The Search Pulse Logic receives the counted clock output from U1 and U2 at pins 10, 12, 13 and 15 of U5 and U6, 4-Bit comparators, made by Texas Instruments. An externally mounted 8-Bit preset microswitch, U9, is connected to pins 1, 9, 11 and 14 of said comparators. A binary number is then selected by means of the manually controlled switch. This presents voltage levels to said comparator. When the voltage levels from the counted clock output equal the preset levels, an equality (A=B) output will be present at pin 6 of U5. By this means a predetermined number of clock pulses can be used to determine the metronome interval. This metronome interval signal is generated as clock C from U16, a J-K flip flop, made by Texas Instruments, controlled by the equality condition signal from U5. Clock A, the high speed clock, is implemented as the control clock for the SCU/Processing section upon qualification from the Pulse Blanking Logic. The net result of the Search Pulse Logic is to appropriately shape the clock Generator signal by slowing the high speed clock rate necessary for digital integrated circuit operation down to a useable speed for human audial interpretation.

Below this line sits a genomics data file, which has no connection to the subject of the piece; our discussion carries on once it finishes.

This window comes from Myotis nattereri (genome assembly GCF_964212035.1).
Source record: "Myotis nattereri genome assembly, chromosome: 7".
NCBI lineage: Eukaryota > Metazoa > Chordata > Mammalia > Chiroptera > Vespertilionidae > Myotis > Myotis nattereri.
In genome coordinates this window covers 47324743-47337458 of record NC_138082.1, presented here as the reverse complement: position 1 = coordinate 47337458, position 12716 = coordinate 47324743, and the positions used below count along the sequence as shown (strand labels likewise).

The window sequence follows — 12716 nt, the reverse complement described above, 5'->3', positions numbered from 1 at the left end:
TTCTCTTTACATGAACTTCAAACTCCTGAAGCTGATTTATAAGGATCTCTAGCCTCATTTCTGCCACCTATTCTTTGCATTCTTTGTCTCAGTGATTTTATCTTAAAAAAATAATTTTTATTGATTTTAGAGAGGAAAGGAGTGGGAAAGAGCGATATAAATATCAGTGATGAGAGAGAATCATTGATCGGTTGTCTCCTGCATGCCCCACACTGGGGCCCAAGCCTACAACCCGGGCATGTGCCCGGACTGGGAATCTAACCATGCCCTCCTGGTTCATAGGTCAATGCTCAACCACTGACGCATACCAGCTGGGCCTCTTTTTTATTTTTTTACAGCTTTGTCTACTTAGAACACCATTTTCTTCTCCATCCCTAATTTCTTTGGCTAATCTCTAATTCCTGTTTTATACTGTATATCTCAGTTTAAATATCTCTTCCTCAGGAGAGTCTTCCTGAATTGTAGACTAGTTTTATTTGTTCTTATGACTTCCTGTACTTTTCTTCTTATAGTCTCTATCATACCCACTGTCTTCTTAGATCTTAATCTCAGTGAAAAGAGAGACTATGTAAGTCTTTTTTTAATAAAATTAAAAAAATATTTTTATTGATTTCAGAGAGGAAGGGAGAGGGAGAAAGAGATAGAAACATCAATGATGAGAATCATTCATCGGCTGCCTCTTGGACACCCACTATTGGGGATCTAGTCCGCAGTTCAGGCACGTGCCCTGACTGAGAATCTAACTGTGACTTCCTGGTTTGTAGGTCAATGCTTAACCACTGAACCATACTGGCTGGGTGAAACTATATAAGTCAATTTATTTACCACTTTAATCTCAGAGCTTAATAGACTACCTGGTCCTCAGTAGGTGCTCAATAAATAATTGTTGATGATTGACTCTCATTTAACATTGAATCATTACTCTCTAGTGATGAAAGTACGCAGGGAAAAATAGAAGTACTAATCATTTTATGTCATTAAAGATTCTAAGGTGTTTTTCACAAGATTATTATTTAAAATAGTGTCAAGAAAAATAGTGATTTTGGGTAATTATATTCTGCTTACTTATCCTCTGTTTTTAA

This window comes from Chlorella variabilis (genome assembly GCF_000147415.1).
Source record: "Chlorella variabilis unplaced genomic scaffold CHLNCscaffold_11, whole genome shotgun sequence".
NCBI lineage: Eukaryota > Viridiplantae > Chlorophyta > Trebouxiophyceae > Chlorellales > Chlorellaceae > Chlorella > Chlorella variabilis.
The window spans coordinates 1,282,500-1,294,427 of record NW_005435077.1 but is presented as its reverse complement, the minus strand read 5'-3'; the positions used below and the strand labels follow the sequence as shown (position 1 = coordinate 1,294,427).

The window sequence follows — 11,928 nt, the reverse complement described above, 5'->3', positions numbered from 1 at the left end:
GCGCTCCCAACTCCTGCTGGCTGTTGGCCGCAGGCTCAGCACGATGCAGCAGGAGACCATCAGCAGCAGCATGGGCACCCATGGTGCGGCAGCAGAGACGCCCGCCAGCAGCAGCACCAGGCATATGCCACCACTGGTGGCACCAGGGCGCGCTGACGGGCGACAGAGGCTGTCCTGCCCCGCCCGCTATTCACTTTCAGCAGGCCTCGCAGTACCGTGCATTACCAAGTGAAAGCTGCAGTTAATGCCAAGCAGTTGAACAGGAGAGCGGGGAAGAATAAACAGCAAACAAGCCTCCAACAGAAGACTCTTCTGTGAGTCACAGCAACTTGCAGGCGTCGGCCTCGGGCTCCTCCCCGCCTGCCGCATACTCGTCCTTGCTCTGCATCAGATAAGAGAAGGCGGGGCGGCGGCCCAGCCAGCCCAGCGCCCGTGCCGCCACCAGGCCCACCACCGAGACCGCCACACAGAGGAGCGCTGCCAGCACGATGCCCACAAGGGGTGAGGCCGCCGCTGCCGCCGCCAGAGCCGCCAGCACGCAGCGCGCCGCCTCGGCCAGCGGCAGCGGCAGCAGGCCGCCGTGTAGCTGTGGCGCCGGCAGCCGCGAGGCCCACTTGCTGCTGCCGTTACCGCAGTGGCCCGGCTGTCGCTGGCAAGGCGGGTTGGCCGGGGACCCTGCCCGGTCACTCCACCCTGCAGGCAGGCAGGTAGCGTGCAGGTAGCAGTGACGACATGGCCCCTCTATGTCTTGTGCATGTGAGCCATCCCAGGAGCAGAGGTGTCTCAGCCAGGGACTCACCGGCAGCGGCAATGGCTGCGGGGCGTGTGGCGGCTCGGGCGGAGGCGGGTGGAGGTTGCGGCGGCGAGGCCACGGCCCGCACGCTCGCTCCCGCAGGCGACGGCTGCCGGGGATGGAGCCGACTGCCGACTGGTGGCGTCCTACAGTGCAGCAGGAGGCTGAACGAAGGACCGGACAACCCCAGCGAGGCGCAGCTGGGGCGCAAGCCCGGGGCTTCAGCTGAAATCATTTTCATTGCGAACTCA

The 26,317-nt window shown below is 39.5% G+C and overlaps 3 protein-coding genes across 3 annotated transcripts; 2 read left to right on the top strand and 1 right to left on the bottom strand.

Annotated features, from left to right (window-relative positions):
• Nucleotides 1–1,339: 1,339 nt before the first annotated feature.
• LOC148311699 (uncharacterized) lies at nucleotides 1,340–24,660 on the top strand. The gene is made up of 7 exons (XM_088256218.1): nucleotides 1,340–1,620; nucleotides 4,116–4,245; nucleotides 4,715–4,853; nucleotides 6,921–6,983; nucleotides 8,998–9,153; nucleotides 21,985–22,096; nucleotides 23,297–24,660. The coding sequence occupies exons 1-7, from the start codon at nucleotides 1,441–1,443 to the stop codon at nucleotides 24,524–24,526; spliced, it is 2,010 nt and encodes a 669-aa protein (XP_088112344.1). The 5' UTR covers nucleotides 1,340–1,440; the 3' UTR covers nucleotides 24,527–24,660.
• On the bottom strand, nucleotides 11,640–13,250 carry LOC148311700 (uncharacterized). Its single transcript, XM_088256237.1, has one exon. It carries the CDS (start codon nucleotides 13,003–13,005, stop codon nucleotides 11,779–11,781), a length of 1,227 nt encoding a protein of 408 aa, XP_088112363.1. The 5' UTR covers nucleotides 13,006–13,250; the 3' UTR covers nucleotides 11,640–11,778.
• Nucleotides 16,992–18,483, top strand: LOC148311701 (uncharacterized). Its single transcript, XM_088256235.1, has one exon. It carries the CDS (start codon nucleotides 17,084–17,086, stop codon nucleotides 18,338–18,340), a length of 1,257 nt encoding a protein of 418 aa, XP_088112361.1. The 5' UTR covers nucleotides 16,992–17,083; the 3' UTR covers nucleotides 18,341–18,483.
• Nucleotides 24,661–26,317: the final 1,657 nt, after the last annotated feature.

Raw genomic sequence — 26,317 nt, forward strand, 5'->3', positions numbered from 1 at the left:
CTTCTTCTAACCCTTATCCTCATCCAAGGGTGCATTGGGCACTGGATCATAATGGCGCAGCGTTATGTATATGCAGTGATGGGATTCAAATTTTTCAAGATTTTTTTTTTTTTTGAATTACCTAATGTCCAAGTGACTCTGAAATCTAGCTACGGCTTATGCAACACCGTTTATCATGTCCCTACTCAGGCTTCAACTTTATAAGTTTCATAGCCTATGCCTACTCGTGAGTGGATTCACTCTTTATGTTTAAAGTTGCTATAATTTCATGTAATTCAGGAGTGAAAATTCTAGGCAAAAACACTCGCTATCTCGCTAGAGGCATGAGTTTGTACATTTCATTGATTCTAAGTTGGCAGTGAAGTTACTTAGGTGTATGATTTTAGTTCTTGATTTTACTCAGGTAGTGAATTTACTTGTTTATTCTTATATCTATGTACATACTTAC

The counted clock output from U1 and U2 is additionally presented to the Pulse Blanking Logic at pins 10, 12, 13 and 15 of U7, U8, U10 and U11 which are also 4-Bit comparators. At U10 and U11 and additional external present 8-Bit microswitch, U12, is connected to pins 1, 9, 11 and 14. A smaller value than the number used in U9 is then selected at U12. When the clock count exceeds this small number, a signal is issued at pin 5 of U10. This signal is presented to an AND gate U13, along with the high speed clock, CLOCK A.